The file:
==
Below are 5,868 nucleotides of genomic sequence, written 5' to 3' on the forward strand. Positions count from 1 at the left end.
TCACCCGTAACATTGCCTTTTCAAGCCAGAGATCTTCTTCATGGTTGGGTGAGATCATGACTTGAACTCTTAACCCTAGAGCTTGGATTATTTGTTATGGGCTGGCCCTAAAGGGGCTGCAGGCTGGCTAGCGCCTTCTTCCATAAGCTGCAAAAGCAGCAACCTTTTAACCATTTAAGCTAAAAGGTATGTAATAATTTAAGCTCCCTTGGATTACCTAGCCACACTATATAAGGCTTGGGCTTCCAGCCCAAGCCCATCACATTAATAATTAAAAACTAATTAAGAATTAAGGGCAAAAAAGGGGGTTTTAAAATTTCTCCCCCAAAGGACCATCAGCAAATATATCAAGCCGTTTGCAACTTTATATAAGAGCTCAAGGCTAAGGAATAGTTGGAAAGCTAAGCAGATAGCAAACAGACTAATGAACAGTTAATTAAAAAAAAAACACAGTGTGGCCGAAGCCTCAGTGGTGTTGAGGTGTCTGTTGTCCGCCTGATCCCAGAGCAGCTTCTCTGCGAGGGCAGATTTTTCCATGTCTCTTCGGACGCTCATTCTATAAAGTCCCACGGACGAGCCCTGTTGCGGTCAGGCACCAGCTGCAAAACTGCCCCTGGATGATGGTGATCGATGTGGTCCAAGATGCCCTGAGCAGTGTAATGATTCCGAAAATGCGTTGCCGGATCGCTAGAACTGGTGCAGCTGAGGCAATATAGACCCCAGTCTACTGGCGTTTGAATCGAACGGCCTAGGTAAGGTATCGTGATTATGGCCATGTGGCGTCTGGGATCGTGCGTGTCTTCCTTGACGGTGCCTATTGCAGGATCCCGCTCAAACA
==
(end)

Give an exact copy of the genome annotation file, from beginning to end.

Below are 5,868 nucleotides of genomic sequence, written 5' to 3' on the forward strand. Positions count from 1 at the left end.
TCACCCGTAACATTGCCTTTTCAAGCCAGAGATCTTCTTCATGGTTGGGTGAGATCATGACTTGAACTCTTAACCCTAGAGCTTGGATTATTTGTTATGGGCTGGCCCTAAAGGGGCTGCAGGCTGGCTAGCGCCTTCTTCCATAAGCTGCAAAAGCAGCAACCTTTTAACCATTTAAGCTAAAAGGTATGTAATAATTTAAGCTCCCTTGGATTACCTAGCCACACTATATAAGGCTTGGGCTTCCAGCCCAAGCCCATCACATTAATAATTAAAAACTAATTAAGAATTAAGGGCAAAAAAGGGGGTTTTAAAATTTCTCCCCCAAAGGACCATCAGCAAATATATCAAGCCGTTTGCAACTTTATATAAGAGCTCAAGGCTAAGGAATAGTTGGAAAGCTAAGCAGATAGCAAACAGACTAATGAACAGTTAATTAAAAAAAAAACACAGTGTGGCCGAAGCCTCAGTGGTGTTGAGGTGTCTGTTGTCCGCCTGATCCCAGAGCAGCTTCTCTGCGAGGGCAGATTTTTCCATGTCTCTTCGGACGCTCATTCTATAAAGTCCCACGGACGAGCCCTGTTGCGGTCAGGCACCAGCTGCAAAACTGCCCCTGGATGATGGTGATCGATGTGGTCCAAGATGCCCTGAGCAGTGTAATGATTCCGAAAATGCGTTGCCGGATCGCTAGAACTGGTGCAGCTGAGGCAATATAGACCCCAGTCTACTGGCGTTTGAATCGAACGGCCTAGGTAAGGTATCGTGATTATGGCCATGTGGCGTCTGGGATCGTGCGTGTCTTCCTTGACGGTGCCTATTGCAGGATCCCGCTCAAACA